Dubai-based Kathak dancer Pali Chandra wouldn’t have believed it herself but after teaching visually-challenged kids this year, seeing means believing
Kathak dancer Pali Chandra had once read that 87 per cent of all learning is done by observation. Watch and learn was the general mantra she used with her protégés. The young girls in front of her now stood eager and poised, but instead of watching her every move, they were only listening to her — and listening hard. With them, Pali knew she didn’t have the 87 per cent that would make their journey of discovery that much easier — because though the girls were all there to learn the classical Kathak dance like her other students, they were also all blind.
For an internationally acclaimed dancer who’d also been working with people with special needs since the age of 17, Pali feels if there was a degree in this field, she should’ve got it by now. That was the confidence with which she entered the Sri Rakum School for the Blind in Bangalore, India, last August. She believed herself capable of “handling this one too”. Only nothing could have been further from the truth.
“It was a very emotional few days,” recalls the 43-year-old mother of two, and one for which she was “totally unprepared”. Speaking in her gentle British accent and seated in her living room with her feet up on the couch, Pali was at total ease in her Uptown Mirdiff home, but recounting the experience and how it all began was still fresh, raw — and a tad overwhelming at times.
“I’m married into a family of doctors who specialise in eye surgery,” she says. “One of my cousins told me about this particular school [for the visually challenged] that she’d go and read stories to the girls in. So when I went down there and saw what I saw, I just tied up my chunni [Punjabi for long scarf] and asked the girls, ‘Do you want to follow me?’ Acharya-ji, the main organiser, was a bit petrified because health and safety was still a priority and he was not so convinced in the beginning that I could pull this off with kids who couldn’t see.”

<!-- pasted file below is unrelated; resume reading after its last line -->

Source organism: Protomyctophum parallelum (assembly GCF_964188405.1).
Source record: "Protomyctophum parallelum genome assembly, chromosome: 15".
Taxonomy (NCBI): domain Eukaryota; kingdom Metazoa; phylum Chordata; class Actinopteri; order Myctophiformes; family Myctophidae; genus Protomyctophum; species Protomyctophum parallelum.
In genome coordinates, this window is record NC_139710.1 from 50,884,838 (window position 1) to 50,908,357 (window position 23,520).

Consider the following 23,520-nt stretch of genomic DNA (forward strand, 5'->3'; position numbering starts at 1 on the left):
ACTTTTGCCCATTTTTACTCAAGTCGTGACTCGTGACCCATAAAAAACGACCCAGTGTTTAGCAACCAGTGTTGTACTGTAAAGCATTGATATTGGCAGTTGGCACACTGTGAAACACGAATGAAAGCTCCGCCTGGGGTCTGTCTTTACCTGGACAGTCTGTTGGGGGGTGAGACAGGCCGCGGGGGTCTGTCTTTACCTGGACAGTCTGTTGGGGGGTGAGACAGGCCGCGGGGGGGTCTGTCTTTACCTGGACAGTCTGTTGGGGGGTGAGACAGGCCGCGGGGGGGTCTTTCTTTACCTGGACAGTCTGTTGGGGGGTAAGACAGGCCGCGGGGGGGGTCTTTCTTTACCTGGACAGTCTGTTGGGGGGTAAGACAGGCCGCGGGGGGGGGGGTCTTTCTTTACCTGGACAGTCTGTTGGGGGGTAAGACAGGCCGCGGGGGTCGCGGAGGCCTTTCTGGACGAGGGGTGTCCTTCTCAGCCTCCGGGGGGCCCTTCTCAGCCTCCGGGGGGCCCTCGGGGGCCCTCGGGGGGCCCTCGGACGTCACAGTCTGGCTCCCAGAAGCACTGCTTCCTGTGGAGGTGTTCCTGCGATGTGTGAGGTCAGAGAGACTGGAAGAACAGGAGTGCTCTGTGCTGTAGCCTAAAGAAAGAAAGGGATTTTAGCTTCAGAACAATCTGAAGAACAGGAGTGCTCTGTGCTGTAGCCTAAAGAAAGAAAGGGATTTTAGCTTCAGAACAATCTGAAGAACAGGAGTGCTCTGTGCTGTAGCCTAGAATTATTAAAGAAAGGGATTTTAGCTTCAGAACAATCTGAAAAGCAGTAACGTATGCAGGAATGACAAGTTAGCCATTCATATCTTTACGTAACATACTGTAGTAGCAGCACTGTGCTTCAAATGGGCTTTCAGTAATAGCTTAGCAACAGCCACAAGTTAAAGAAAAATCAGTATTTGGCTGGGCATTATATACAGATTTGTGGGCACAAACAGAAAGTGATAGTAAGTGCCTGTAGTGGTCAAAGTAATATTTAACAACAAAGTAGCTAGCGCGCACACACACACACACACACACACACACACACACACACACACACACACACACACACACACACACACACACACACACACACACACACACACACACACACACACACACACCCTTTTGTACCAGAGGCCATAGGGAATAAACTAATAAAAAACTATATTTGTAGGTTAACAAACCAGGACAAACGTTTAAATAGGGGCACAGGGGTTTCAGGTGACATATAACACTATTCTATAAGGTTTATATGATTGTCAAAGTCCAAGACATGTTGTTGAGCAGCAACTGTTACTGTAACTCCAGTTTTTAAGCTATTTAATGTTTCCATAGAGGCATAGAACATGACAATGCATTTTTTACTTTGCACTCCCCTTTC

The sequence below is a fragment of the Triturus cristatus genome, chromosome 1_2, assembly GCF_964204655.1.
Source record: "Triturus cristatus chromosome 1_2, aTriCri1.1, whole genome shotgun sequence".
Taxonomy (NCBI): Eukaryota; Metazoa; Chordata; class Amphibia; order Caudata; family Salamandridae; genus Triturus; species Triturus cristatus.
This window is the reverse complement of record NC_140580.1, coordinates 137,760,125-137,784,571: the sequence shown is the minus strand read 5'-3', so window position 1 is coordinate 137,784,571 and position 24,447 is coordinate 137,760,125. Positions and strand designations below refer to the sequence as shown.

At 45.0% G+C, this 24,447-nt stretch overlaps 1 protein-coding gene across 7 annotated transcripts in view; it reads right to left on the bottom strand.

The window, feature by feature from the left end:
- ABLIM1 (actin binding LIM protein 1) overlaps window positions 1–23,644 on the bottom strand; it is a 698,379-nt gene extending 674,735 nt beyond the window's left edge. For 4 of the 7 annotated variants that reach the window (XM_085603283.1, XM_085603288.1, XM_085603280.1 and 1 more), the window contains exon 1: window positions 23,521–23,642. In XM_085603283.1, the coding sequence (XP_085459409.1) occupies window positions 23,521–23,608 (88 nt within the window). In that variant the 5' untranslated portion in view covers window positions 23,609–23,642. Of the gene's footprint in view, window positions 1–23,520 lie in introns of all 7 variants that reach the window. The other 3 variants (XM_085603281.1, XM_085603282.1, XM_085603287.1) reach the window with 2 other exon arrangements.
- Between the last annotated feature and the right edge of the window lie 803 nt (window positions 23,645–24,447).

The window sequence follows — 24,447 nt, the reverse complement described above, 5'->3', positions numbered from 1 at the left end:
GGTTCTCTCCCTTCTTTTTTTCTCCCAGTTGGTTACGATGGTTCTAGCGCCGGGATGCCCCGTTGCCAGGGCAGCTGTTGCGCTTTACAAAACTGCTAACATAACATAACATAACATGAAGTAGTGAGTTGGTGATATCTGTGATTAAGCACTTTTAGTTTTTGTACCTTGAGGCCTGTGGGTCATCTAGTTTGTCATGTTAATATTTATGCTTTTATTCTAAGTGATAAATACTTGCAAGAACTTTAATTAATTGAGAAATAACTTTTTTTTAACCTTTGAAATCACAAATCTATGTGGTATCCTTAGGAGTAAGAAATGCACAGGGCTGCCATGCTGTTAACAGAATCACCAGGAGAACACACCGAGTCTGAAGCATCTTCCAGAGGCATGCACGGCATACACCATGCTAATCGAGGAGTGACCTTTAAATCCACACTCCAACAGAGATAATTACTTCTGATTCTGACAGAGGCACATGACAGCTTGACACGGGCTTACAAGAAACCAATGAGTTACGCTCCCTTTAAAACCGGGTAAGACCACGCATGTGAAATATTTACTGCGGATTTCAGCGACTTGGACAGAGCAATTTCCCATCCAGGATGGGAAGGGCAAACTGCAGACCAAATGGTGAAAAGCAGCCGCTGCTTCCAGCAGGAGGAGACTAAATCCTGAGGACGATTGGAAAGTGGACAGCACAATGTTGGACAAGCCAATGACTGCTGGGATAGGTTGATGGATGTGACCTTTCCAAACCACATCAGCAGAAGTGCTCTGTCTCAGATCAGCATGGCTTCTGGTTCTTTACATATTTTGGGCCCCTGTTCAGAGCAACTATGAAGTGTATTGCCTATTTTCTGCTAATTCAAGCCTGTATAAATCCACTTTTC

Pali couldn’t vouch for anything either but asked to give it a shot anyways. She didn’t have the advantage of sight, but in the next eight minutes, sound was to become her new best friend. “I blindfolded myself and started narrating my dance, verbalising my technique,” she says. “My eyes were closed and I was giving them descriptions — how to hold the hand, put the fingertips together, open them slowly, make it into a bee, take it to the flower and let it fly away… I did that only for 7-8 minutes but the kids found it very energising and that’s how I ended up taking a proper workshop with them for two days.”
Two very emotionally taxing days, as Pali would soon find out. If you want to demonstrate something to someone who can’t see, you’d naturally use sound — but there’s touch as well, she reasons. To teach them the hand gestures, she would hold their hands and fold the respective fingers or let them feel her own. But there were challenges; for instance, one of the girls could not stand being touched. “Whatever happened in her past, I don’t know — but she just couldn’t tolerate touch. She didn’t understand Hindi or English; I didn’t know how to speak her language… When I’d say, bend to your right, there was some confusion so I had to touch the girls to show them which direction I meant… But this kid would just get up and walk straight into the wall, even if it hurt her. That’s how [emotionally] aggressive she was… Dance was a way of neutralising those emotions.”